•  The 1920s in which there was widespread interest in progressive education in the wake of which nine Waldorf schools were founded in Germany alone.

•  The “zero hour” of 1945 when, after the double catastrophe of the Nazi dictatorship and the Second World War, 25 Waldorf schools were set up in Germany in the space of a few years.

•  The years after 1968 when Waldorf education gained entry to left-wing liberal and Green circles, as a result of which the number of West German Waldorf schools rose to 70 in the decade from 1970 to 1980 and in 1986 the one hundredth school was opened.

•  A further surge came with the fall of the Iron Curtain in 1989/90, leading to German reunification, when in the pivotal year 1990 seventeen Waldorf schools were founded, seven of them in eastern Germany.

All of these boom phases had each been preceded by a phase of consolidation in which many sceptics warned that there was some risk in expanding too quickly as this would inevitably lead to the dilution of Waldorf education. Remarkably, the Waldorf school movement nevertheless succeeded in each of these growth periods in mastering the challenges associated with the establishment of new schools and in developing changed social forms to avoid the threatened loss of substance.

The question remains if and when the next new beginning will occur. Are we perhaps even today once again facing great social and political upheavals? Will future generations look back at the “Merkel era” (Angela Merkel, German chancellor) as a time of imperceptible restoration, as an era in which people curiously stopped asking the social question? Was it not inevitable – people might ask in around 2030 – that the world of 2018/19, in which digitalisation and globalisation provoked great hopes, but equally great, mostly diffuse fears, was fundamentally transformed?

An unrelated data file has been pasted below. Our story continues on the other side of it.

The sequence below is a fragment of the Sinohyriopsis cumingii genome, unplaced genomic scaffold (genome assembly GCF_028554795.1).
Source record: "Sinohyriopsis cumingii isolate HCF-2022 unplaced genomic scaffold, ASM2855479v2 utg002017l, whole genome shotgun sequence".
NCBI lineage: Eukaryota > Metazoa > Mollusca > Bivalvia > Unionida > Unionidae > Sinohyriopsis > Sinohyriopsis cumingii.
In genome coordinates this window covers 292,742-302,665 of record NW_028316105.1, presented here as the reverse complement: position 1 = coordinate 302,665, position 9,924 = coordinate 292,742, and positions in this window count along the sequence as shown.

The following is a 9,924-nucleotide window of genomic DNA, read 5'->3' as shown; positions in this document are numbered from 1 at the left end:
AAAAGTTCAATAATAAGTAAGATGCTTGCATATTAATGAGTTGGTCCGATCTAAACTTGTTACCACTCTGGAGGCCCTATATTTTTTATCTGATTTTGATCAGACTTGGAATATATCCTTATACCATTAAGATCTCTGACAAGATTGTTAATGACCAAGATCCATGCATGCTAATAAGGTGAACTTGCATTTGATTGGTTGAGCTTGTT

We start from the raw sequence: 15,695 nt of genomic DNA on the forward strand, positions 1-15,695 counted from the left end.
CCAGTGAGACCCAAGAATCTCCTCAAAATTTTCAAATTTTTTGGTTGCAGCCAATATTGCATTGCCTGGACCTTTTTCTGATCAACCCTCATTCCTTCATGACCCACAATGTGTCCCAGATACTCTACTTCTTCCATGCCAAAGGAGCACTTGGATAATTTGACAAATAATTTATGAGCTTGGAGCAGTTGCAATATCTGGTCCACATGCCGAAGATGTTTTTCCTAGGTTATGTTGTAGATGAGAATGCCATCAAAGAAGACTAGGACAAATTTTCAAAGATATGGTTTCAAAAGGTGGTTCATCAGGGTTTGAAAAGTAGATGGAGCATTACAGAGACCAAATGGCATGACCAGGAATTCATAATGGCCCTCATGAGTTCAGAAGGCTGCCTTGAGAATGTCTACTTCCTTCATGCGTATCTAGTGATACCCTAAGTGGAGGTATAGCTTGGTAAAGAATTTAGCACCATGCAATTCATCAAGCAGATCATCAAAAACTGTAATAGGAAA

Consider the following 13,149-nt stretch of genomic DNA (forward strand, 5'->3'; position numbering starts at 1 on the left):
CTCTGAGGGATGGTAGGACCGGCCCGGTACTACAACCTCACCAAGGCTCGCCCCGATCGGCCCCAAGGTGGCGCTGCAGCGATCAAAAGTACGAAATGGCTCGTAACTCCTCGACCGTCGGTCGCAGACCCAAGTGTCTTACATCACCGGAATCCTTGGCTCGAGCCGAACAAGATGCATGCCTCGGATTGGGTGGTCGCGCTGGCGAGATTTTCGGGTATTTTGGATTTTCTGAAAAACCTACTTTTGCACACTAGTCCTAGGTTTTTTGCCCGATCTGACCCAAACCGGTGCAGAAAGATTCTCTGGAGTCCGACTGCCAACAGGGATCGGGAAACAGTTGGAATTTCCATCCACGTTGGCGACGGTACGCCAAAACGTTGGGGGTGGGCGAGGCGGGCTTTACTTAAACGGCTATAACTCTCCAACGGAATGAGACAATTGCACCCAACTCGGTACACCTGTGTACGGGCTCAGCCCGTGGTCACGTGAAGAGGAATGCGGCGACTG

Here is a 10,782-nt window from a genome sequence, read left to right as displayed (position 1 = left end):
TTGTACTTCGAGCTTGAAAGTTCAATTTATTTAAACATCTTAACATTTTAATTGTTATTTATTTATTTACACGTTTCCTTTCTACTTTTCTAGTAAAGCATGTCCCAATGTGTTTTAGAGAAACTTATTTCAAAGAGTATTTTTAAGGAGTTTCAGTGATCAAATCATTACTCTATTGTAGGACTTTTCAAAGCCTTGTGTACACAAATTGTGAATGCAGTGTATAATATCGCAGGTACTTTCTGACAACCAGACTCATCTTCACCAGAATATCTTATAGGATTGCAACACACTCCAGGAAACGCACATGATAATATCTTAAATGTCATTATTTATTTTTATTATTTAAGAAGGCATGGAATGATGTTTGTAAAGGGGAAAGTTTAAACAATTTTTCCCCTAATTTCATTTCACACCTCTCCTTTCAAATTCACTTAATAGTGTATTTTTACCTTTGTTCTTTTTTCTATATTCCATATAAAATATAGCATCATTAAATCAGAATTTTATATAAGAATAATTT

If this should turn out to be the case, then it is only a matter of time before wholly new tasks and different challenges are approaching the Waldorf school movement. And then a second questions will arise: whether the Waldorf schools are ready to move on – and whether the idea which out of the “philosophy of freedom” led to the establishment of an “education for freedom” is still productive enough to develop the Waldorf school of the future, a school which enables children and young people to orientate themselves in the digitalised world and give it a human form.

About the author: Prof. Dr. Volker Frielingsdorf was an upper school teacher of history and German at the Schopfheim Free Waldorf School and has written, among other things, about the history of anthroposophical special needs education and Waldorf education from the perspective of education studies; today he is professor of Waldorf education and its history at Alanus University in Alfter.